The crisis of Social Democracy must therefore be given high attention by communists and revolutionaries because, as part of the General Crisis, it is an expression of the decline of imperialism and the main tendency of the revolution. Here should also be emphasized the teachings of Generalissimo Stalin, who pointed to the crisis of Social Democracy as part of the general decline of imperialism. “It is impossible to put an end to capitalism without putting an end to Social-Democratism in the labor movement. That is why the era of dying capitalism is also the era of dying Social-Democratism in the labor movement.” Even if social-democracy can still exert an influence on the labor movement that cannot be underestimated, one must speak of a relative hegemony, with the tendency of erosion in ever larger sectors. How profoundly and rapidly this erosion will take place depends not only on various objective factors, but also on how well the communists understand how to apply this general doctrine of Marxism to the developing class struggles, to increase their influence in the industrial layers of the proletariat, to expose Reformism and Revisionism, and to push back the influence of Social Democracy.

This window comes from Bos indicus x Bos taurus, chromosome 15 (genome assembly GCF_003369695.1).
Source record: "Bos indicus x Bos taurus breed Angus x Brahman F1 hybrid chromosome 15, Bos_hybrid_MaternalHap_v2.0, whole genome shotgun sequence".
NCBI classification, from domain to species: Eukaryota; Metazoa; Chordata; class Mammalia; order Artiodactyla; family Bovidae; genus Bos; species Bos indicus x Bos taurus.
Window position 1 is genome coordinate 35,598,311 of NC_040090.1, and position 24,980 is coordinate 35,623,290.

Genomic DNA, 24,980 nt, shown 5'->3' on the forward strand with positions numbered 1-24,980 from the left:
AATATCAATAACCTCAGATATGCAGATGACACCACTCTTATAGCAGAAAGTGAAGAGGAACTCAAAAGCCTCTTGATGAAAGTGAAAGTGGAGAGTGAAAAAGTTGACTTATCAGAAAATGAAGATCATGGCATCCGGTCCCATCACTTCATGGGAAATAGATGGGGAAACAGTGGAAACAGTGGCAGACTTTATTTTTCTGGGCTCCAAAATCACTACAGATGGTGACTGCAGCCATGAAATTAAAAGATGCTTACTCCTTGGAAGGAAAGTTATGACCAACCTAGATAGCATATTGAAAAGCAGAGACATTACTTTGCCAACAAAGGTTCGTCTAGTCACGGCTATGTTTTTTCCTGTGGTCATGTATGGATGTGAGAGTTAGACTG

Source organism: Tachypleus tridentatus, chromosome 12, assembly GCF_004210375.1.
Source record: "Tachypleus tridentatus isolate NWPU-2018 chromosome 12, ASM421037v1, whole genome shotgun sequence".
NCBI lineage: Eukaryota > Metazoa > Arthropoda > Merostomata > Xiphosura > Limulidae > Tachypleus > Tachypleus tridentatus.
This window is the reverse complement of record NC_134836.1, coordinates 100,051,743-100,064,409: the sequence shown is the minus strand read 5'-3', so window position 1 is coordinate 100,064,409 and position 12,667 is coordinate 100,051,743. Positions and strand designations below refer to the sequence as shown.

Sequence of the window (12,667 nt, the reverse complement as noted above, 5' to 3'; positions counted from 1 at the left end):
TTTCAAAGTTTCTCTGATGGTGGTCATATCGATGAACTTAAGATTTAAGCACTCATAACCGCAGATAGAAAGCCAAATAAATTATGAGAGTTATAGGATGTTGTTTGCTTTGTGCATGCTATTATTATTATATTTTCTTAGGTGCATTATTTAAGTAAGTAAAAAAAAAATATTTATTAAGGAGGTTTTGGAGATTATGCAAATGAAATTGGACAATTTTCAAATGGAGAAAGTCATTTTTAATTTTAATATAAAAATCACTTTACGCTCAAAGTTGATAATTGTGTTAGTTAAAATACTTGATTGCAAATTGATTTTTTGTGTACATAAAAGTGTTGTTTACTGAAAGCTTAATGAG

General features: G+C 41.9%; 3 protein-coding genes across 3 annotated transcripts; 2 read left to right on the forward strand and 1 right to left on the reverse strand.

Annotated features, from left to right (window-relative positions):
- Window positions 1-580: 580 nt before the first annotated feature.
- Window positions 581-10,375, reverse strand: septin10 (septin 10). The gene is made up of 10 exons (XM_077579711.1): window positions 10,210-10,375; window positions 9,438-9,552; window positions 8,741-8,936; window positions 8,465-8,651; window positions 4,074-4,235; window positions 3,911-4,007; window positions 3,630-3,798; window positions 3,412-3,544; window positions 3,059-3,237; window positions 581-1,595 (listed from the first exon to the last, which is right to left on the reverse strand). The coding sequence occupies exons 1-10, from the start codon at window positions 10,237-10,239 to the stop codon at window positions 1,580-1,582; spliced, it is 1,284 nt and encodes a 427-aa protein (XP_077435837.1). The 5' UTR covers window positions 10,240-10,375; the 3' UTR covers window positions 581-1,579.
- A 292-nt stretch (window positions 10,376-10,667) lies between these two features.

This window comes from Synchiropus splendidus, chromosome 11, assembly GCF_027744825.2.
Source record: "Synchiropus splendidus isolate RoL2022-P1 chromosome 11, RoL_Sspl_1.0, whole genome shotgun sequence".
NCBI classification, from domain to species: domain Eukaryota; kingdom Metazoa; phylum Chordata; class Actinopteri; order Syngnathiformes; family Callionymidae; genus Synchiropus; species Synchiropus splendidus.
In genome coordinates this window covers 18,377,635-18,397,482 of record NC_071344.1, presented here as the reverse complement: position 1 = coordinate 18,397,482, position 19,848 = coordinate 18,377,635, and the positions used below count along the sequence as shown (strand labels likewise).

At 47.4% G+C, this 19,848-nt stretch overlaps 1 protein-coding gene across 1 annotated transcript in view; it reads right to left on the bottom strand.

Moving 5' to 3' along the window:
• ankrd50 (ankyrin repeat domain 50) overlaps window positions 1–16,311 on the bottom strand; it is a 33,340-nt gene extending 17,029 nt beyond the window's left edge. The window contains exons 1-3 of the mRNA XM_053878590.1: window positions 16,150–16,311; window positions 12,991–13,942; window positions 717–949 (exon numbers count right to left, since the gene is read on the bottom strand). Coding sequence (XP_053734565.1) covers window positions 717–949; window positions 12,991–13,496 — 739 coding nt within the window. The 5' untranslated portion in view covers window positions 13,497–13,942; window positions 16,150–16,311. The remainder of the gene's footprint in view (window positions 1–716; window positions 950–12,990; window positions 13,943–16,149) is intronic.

Process of shattering the petty bourgeoisie

The second premise for the deepening of the political crisis is to be found in the process of shattering the petty bourgeoisie, which in the current situation is taking place on a particularly rapid and profound scale. This process finds its immediate political expression in the popular movement of critics of the measures, which has been developing unevenly throughout the country for about a year and a half now. Not only does the political orientation of this mass movement correspond in many respects to the petty bourgeoisie, which has come under pressure, but in terms of its social composition it is also a movement of the intermediate strata, which, however, also mobilizes certain sectors of the proletariat. For the communists, this movement is therefore of particular importance, since it concerns the question of the proletariat’s allies.